Come along with us as we explore the mountain in our own backyard…. just click on the video below.
I’m not quite sure why but come the weekend, holiday, or midweek getaway, my tendency is to rush off to some far distant spot, often taking hours to get there, or even longer given the sheer vastness of the continent-sized country that is the United States of America. But on Sunday the 6th of October 2013 Kris and I made the decision to be tourists in our own town for a day, and forsaking the usual hour or two (three or more) in the car we pointed the Infinity in the direction of Aspen with the novel plan of taking the Gondola to the top of Ajax (Aspen Mountain) so as to hike our way down through a couple of inches of freshly lain early autumn snow.
The weather, as it often is around this time of year, was nothing less than sensational as we polished off a late breakfast, lingered on a brief stroll around the sculpture garden, and as noon approached climbed into the car and pointed it in the direction of Aspen… eight miles or so to the south of us.
Hooking a sharp right at the end of the drive we picked up Upper River Drive and followed its familiar course south.
Downtown Woody Creek came and went.
After a couple of miles we climbed up on the mesa and made our way along the rolling plain of McClain Flats.
The weather was certainly playing its part and as we rolled along I felt compelled to stop for a quick pic of the moment – so I snapped this shot of the Infinity posed against the backdrop of the Snowmass Ski Area, Capitol Peak, a rustic split rail fence and meadow.
From this vantage point our target, Ajax Mountain, is accompanied by Highland’s Ski Area, though in reality they lay several miles distant from one another.
As we drop down to the slaughterhouse bridge on the Roaring Fork River the mountain begins to fill the horizon
Up and along Cemetery lane we have now entered Aspen proper.
Once we have parked and changed our footwear for the hike we head towards the ‘Stairway to Heaven’ (as I call it) where it becomes immediately obvious that we were not the only ones with the idea to ride the Gondola up to the Sundeck.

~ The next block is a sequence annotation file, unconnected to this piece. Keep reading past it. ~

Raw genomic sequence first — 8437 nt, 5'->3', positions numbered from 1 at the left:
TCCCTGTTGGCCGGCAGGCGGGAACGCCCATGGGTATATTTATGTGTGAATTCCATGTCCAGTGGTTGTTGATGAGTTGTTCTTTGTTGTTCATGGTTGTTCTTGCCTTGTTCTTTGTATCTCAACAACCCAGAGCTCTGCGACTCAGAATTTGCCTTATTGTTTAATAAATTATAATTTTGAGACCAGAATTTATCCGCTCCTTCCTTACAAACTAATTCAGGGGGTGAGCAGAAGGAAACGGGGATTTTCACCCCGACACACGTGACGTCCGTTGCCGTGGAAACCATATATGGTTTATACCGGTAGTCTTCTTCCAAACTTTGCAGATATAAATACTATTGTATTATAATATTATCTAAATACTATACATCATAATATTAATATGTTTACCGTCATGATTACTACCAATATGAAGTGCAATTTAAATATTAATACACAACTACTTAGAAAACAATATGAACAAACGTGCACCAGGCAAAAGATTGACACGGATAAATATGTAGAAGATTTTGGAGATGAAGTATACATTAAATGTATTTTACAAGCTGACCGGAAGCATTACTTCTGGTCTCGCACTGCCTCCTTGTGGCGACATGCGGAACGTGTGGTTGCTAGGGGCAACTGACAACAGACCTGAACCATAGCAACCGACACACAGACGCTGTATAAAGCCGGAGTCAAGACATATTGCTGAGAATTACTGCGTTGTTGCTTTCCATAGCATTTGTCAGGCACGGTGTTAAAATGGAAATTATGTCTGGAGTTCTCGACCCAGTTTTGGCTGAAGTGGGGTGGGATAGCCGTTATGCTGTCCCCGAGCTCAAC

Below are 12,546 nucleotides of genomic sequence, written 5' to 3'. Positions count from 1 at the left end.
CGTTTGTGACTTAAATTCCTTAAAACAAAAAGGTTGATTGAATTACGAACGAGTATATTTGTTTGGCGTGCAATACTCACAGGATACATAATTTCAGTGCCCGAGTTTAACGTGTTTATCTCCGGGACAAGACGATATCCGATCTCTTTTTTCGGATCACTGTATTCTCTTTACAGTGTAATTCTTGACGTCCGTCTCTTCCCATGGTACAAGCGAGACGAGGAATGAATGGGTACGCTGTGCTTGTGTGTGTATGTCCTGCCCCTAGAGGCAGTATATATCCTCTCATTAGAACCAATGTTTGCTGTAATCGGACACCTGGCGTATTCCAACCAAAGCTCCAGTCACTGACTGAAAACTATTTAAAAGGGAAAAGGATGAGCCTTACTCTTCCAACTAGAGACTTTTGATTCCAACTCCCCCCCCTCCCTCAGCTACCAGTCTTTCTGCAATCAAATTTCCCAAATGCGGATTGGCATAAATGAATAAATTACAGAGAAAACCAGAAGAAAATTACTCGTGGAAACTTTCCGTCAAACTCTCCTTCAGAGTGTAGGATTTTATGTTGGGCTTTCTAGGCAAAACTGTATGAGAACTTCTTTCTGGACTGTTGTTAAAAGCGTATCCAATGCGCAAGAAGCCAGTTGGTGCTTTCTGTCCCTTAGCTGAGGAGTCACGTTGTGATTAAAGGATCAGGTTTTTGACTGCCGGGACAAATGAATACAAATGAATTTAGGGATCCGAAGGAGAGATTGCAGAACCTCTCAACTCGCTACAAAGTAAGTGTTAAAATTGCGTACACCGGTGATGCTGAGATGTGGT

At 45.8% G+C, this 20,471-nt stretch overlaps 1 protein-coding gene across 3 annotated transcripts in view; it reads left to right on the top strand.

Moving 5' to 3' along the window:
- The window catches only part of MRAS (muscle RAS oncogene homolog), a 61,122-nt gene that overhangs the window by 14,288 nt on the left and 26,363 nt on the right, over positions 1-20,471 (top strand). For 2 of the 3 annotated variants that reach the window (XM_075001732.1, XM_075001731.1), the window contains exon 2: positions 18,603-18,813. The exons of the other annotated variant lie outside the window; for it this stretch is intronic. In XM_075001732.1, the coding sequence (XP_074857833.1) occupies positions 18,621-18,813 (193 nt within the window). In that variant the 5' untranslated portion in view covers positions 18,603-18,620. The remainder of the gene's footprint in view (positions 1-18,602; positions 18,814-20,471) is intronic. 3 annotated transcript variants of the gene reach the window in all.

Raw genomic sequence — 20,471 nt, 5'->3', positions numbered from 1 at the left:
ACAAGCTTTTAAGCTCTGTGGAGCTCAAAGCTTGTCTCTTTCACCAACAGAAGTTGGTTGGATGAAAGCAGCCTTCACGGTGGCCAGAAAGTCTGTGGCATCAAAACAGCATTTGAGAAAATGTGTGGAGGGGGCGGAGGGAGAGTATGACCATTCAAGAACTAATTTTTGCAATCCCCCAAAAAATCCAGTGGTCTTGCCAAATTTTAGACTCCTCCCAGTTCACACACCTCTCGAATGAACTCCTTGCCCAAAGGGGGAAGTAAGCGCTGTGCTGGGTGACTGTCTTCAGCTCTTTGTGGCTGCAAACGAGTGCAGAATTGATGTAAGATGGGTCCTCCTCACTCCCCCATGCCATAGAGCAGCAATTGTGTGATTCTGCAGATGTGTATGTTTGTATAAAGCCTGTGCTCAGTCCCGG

In fact, it appears there are hordes climbing and descending the familiar concrete staircase.
This of course is the scene for the line drawing ‘Stairway to Heaven’ that I drew back in February of this year. The scene was sketched during a one hour period on a Friday lunchtime and my plan is to carve a bas relief in pure white Colorado Yule Marble before the year is through.
Kris is a little dismayed by the lines and a brief discussion ensues about the wisdom of hiking up and taking the Gondola down, but the ladies in charge of loading the buckets are well on top of their game and the intimidating line of tourists from all points of the globe is whittled down with impressive efficiency.
Before we know it we are being beckoned to our own car, and within the minute are whooshed out of the steel and glass building and whisked up the steep mountainside.
Inside the car we are all chummy, chatting with our new compatriots as if we’d know them all our lives, suspending our yacking just long enough to pose for a quick snap!
As Aspen falls behind in our wake the cars climb higher and higher…
…and higher and higher!
By the time we climb out at the top we have gained an elevation of 11,212 ft.
We take our place among the crowds of tourist lining up to be photographed against the backdrop of the Elk Mountain Range and I energetically point out the Highland Bowl to anyone who will listen.
Well, why not? I’ve hiked it, skied it, loved it and hated it – all at the same time! If there is a more magical spot on Earth I’ve yet to see it – or ski it for that matter.
Inside the Sundeck Aspen’s early ski pioneers and all-around legends beam down from their hallowed perches scattered around the new barn-like building. I’ve only seen black and white photos of the beautiful building they knew as The Sundeck, and what they would make of the Greyhound Bus Station-like bunker that occupies the spot today is anyone’s guess, but they look happy enough in their snazzy pre-Gortex ski ware.